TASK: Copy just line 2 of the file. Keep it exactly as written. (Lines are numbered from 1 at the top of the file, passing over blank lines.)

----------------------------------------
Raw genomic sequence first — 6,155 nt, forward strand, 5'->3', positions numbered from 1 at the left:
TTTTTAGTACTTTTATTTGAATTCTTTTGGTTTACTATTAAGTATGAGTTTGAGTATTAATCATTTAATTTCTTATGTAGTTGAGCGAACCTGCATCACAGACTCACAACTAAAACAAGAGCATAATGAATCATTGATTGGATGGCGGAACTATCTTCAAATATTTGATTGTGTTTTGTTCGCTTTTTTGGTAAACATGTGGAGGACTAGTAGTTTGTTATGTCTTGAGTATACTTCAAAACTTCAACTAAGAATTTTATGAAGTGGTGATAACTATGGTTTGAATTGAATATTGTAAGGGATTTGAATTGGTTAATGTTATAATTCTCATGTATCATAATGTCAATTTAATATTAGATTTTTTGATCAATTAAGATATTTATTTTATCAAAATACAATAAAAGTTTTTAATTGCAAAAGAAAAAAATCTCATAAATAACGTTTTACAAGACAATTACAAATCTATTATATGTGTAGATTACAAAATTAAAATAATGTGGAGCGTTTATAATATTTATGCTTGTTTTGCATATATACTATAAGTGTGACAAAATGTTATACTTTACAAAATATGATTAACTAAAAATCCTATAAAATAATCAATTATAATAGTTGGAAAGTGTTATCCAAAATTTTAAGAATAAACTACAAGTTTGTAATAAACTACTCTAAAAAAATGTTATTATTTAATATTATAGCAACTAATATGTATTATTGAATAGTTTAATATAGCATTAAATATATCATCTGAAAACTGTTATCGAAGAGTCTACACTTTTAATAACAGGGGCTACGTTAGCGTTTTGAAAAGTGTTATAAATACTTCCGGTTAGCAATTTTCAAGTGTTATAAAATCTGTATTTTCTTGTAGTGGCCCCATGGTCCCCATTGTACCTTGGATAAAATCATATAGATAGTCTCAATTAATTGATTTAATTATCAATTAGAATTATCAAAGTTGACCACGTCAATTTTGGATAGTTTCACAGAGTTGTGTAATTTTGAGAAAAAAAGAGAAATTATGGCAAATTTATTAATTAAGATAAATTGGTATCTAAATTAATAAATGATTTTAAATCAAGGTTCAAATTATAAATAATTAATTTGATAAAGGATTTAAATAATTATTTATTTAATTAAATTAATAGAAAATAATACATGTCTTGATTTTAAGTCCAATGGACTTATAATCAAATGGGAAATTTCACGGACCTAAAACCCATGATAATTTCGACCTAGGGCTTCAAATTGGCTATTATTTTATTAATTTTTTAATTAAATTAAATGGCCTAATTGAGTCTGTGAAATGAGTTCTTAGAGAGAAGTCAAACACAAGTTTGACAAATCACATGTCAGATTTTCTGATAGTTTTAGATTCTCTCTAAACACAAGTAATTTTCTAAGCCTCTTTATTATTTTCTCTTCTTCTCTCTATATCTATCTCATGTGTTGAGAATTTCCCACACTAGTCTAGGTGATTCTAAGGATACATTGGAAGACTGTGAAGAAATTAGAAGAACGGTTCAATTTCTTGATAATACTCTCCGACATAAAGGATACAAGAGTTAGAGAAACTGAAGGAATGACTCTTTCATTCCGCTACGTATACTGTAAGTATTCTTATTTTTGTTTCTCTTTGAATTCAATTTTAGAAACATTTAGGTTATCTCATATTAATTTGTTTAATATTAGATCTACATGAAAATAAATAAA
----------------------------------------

TTTTTAGTACTTTTATTTGAATTCTTTTGGTTTACTATTAAGTATGAGTTTGAGTATTAATCATTTAATTTCTTATGTAGTTGAGCGAACCTGCATCACAGACTCACAACTAAAACAAGAGCATAATGAATCATTGATTGGATGGCGGAACTATCTTCAAATATTTGATTGTGTTTTGTTCGCTTTTTTGGTAAACATGTGGAGGACTAGTAGTTTGTTATGTCTTGAGTATACTTCAAAACTTCAACTAAGAATTTTATGAAGTGGTGATAACTATGGTTTGAATTGAATATTGTAAGGGATTTGAATTGGTTAATGTTATAATTCTCATGTATCATAATGTCAATTTAATATTAGATTTTTTGATCAATTAAGATATTTATTTTATCAAAATACAATAAAAGTTTTTAATTGCAAAAGAAAAAAATCTCATAAATAACGTTTTACAAGACAATTACAAATCTATTATATGTGTAGATTACAAAATTAAAATAATGTGGAGCGTTTATAATATTTATGCTTGTTTTGCATATATACTATAAGTGTGACAAAATGTTATACTTTACAAAATATGATTAACTAAAAATCCTATAAAATAATCAATTATAATAGTTGGAAAGTGTTATCCAAAATTTTAAGAATAAACTACAAGTTTGTAATAAACTACTCTAAAAAAATGTTATTATTTAATATTATAGCAACTAATATGTATTATTGAATAGTTTAATATAGCATTAAATATATCATCTGAAAACTGTTATCGAAGAGTCTACACTTTTAATAACAGGGGCTACGTTAGCGTTTTGAAAAGTGTTATAAATACTTCCGGTTAGCAATTTTCAAGTGTTATAAAATCTGTATTTTCTTGTAGTGGCCCCATGGTCCCCATTGTACCTTGGATAAAATCATATAGATAGTCTCAATTAATTGATTTAATTATCAATTAGAATTATCAAAGTTGACCACGTCAATTTTGGATAGTTTCACAGAGTTGTGTAATTTTGAGAAAAAAAGAGAAATTATGGCAAATTTATTAATTAAGATAAATTGGTATCTAAATTAATAAATGATTTTAAATCAAGGTTCAAATTATAAATAATTAATTTGATAAAGGATTTAAATAATTATTTATTTAATTAAATTAATAGAAAATAATACATGTCTTGATTTTAAGTCCAATGGACTTATAATCAAATGGGAAATTTCACGGACCTAAAACCCATGATAATTTCGACCTAGGGCTTCAAATTGGCTATTATTTTATTAATTTTTTAATTAAATTAAATGGCCTAATTGAGTCTGTGAAATGAGTTCTTAGAGAGAAGTCAAACACAAGTTTGACAAATCACATGTCAGATTTTCTGATAGTTTTAGATTCTCTCTAAACACAAGTAATTTTCTAAGCCTCTTTATTATTTTCTCTTCTTCTCTCTATATCTATCTCATGTGTTGAGAATTTCCCACACTAGTCTAGGTGATTCTAAGGATACATTGGAAGACTGTGAAGAAATTAGAAGAACGGTTCAATTTCTTGATAATACTCTCCGACATAAAGGATACAAGAGTTAGAGAAACTGAAGGAATGACTCTTTCATTCCGCTACGTATACTGTAAGTATTCTTATTTTTGTTTCTCTTTGAATTCAATTTTAGAAACATTTAGGTTATCTCATATTAATTTGTTTAATATTAGATCTACATGAAAATAAATAAA